Tuesday, 23 July 2019

If it is a priority, we can afford it

SAYING we cannot afford something is code for saying it’s not a priority. We are a rich society. We have all the resources we need to deliver better housing, health, education and infrastructure, but we choose not to. We are constantly told we cannot afford them and we need to live within our means.

Imagine for a moment Australians were shipped to a desert island, a new paradise. All facilities were there, infrastructure, schools, hospitals, even a new K Block. Lots of people with all the required skills are ready to start working, but nobody has any money. Neither does the government nor its bank, the Reserve Bank. Nor do private banks or any residents or businesses. The government cannot raise taxes or borrow money because there’s no money to pay the taxes or lend to the government. Gridlock. What would happen?

One practical solution would be for the government to simply start spending money by crediting accounts. Hospitals would be paid enough to operate. So too schools and other government departments. Workers could then be employed and paid. Money would start circulating. Some will return to the government via taxes. Businesses and residents would start borrowing and spending. Without government spending in the first instance none of this would not be possible.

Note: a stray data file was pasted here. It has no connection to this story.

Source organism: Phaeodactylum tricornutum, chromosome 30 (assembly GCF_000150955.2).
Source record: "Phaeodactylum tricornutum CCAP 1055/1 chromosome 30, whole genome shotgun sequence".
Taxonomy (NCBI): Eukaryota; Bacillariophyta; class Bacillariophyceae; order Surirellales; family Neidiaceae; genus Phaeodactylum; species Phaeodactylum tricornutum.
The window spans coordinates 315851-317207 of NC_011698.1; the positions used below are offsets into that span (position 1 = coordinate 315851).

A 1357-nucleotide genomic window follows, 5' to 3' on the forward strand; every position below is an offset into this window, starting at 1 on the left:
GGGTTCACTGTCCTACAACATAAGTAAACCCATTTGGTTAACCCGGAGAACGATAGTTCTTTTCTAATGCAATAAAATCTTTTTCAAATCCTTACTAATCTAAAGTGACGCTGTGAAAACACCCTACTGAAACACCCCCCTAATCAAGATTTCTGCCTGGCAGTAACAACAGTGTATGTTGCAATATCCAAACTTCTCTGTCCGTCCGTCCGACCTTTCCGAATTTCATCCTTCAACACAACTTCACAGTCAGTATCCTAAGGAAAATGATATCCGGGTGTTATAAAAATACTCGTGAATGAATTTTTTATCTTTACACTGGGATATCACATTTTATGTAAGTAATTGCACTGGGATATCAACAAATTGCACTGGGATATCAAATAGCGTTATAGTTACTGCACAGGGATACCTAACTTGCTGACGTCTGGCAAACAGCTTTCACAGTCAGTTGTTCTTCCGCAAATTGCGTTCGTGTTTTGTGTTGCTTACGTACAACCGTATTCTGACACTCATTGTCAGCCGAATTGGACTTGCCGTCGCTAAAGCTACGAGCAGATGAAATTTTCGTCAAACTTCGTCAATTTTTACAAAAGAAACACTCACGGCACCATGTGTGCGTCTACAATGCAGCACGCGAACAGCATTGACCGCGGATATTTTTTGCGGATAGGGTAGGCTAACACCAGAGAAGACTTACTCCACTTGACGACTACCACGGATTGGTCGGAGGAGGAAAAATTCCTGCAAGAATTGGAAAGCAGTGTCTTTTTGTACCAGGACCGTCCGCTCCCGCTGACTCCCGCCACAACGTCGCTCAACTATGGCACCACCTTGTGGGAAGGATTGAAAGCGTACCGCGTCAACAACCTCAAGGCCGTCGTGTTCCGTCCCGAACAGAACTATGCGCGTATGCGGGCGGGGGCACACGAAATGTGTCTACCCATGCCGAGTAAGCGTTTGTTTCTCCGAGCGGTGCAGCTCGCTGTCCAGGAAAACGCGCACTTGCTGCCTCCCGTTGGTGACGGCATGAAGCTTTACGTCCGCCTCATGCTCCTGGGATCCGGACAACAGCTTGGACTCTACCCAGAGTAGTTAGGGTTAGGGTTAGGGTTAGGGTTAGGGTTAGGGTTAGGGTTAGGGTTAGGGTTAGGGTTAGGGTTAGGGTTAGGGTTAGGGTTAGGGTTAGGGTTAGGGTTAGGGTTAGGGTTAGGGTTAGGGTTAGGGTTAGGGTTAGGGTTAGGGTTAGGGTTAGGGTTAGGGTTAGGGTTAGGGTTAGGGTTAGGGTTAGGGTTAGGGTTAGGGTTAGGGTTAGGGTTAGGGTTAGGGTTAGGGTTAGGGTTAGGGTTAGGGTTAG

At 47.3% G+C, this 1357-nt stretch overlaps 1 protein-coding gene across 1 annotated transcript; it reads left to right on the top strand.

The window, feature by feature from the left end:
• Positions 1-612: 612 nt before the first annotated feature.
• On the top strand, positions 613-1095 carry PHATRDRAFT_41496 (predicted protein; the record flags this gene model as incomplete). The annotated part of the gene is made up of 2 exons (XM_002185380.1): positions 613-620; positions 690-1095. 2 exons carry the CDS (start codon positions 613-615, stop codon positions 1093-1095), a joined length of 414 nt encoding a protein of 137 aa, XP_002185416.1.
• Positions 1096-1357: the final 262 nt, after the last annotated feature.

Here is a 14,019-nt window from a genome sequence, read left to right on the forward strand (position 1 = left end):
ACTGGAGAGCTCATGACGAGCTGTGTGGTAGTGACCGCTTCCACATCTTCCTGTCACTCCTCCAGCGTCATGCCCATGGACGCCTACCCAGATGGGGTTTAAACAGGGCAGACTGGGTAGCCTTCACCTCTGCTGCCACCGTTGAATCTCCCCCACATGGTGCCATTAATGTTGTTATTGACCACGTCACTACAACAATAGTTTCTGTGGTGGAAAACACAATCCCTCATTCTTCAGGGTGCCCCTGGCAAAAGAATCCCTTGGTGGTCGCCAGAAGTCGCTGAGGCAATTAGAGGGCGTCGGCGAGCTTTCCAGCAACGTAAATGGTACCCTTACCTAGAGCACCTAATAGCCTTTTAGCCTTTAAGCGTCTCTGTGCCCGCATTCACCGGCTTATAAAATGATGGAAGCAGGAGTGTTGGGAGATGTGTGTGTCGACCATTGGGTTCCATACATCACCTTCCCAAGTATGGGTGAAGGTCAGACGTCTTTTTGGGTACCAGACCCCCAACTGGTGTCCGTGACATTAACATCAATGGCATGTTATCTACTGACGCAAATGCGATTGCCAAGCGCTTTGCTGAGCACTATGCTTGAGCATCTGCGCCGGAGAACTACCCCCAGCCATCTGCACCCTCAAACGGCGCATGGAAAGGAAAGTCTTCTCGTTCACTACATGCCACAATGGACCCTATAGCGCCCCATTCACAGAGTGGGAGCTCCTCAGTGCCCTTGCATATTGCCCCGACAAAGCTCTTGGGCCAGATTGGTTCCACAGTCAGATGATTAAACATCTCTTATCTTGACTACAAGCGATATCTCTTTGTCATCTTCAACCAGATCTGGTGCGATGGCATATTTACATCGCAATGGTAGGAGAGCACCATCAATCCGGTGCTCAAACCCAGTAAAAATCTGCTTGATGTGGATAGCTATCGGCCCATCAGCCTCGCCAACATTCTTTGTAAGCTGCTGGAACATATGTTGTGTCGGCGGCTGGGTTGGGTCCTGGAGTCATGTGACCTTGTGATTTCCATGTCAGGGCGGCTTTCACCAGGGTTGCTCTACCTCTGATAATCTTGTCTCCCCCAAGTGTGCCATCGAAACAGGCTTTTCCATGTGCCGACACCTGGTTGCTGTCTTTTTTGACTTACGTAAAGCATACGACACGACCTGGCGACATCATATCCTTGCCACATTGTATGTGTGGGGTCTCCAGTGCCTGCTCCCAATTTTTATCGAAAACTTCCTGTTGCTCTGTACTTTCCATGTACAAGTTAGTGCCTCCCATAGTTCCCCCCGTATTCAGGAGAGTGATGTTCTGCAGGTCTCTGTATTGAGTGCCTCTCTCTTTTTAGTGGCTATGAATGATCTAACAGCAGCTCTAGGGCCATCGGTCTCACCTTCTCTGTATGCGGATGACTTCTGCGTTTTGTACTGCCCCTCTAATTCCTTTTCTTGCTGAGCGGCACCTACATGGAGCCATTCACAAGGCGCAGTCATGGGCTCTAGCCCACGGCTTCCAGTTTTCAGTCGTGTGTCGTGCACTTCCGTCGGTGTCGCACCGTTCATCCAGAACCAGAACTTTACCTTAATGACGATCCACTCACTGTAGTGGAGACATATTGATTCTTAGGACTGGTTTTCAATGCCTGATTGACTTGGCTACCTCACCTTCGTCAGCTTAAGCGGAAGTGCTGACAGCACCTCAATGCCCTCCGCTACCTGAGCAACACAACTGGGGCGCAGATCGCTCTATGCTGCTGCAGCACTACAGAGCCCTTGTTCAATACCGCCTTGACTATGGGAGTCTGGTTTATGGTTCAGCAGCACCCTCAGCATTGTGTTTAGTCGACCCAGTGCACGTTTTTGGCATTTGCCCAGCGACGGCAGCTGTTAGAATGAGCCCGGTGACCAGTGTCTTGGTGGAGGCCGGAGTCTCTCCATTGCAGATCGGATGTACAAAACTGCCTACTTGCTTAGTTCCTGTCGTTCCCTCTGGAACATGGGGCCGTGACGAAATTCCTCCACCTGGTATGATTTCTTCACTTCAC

Most of us have been led to believe the opposite, that the Australian government must raise money before it can spend.

It’s not true.

Some people would regard this solution as heresy.